Murray Rothbard's column "The Angola Caper" [April] correctly identifies certain key issues in Africa: that most African countries were not really countries, but "administrative creatures of Western Imperialism;" and that if outside hands are kept off, these countries would rapidly disintegrate into their natural tribal units. This would probably be best for all concerned, including black Africans.

However, Mr. Rothbard's conclusion that "there is no rational excuse whatever for American intervention in the African continent," does not take into consideration the strategic importance to the United States of southern Africa, in an increasingly probable global war, and the fact that outside hands are not being kept off of Africa. Stalin's military strategy viewed Africa as the mineral reserve of the West. Today the Russian fleet may be in a position to neutralize these reserves. A naval and air base in Angola greatly enhances Russian capabilities in the South Atlantic. Most of Europe's oil consumption, and 25 percent of her food supplies must pass through this area after rounding the Cape of Good Hope.

While it may be getting late to avoid WW III, one hope lies in blocking the Russians from occupying a position of obvious strategic superiority, since it is only from such a position that they are likely to consider aggression.

It goes without saying that blocking Russia in Africa, while at the same time helping build her military power through trade, is a gross contradiction, as regards American interests.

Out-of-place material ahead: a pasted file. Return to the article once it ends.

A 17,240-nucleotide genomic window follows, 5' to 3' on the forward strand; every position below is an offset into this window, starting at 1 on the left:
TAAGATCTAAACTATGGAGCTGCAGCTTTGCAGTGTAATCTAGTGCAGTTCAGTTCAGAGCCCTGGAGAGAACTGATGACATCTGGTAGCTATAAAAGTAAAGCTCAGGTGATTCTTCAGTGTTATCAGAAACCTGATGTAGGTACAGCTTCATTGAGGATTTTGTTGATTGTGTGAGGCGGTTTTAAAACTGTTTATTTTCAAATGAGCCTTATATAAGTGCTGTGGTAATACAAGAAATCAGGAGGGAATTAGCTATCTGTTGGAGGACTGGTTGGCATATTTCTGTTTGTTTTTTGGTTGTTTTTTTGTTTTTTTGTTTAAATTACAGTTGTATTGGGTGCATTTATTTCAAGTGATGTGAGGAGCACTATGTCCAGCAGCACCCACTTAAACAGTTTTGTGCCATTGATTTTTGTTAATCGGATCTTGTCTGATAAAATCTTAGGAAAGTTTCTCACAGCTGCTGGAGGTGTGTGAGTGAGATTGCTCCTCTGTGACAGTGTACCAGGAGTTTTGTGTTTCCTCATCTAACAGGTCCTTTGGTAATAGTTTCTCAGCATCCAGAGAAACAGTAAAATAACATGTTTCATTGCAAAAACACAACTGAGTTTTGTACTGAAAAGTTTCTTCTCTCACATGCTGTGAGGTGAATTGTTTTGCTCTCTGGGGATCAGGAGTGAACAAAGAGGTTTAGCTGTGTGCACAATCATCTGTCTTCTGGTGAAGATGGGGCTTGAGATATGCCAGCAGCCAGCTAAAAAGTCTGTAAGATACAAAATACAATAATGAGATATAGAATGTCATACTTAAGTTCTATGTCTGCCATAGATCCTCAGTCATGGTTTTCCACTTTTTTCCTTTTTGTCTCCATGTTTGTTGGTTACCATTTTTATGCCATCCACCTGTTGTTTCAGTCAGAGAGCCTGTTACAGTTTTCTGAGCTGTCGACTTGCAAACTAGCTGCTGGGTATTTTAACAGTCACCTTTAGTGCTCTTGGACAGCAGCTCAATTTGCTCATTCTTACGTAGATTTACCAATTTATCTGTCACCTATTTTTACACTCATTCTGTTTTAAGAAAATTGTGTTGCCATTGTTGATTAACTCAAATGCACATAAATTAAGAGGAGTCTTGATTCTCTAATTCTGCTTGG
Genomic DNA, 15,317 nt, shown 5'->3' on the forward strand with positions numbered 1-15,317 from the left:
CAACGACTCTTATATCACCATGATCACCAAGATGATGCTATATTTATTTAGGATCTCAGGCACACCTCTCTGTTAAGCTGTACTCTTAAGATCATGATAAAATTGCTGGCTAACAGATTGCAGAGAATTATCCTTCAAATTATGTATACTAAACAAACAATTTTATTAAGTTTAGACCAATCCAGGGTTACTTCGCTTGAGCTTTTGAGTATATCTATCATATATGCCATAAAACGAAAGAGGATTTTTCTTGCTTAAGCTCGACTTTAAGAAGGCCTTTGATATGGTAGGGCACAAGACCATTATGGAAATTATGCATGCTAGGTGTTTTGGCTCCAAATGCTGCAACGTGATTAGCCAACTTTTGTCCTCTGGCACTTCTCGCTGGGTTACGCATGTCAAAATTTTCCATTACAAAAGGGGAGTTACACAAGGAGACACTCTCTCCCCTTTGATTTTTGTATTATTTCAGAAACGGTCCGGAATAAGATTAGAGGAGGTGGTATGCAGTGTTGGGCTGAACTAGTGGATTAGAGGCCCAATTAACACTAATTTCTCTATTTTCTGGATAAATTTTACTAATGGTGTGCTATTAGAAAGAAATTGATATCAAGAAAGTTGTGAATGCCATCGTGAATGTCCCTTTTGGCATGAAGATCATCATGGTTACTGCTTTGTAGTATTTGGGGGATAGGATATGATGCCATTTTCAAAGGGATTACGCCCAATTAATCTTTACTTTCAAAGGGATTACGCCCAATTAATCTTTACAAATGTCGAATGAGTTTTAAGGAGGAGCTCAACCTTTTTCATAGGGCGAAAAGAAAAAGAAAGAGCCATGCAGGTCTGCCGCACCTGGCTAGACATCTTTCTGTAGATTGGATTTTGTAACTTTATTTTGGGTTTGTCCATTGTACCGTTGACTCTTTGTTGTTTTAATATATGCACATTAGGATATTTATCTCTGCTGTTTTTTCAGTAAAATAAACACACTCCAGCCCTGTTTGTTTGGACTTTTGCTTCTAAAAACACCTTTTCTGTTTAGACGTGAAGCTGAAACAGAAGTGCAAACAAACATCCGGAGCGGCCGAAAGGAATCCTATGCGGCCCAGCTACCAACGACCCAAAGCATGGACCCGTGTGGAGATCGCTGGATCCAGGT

Stephen A. Zarlenga
New York, NY

Dr. Rothbard replies: Mr. Zarlenga's letter is symptomatic of the curious and unfortunate tendency on the right-wing, not only to revive all the discredited concepts of the Cold War, but to do so in terms that have been technologically and strategically obsolescent for generations. Come, come: must we really go back to the blatherings of Admiral Mahan and his obsession with sea lanes—now, in the age of missiles and nuclear devastation?

If Mr. Zarlenga is right about an "increasingly probable global war," then we'll have a lot more to worry about than the Cape of Good Hope; in fact, we'd all better hie ourselves to a cave, preferably in the South Seas, with our stock of dried beans. The only strategic "position" that Americans, or indeed the human race, need worry about is the invulnerable second strike nuclear capability that the U.S. and the Russians have to overkill the other nation many times over.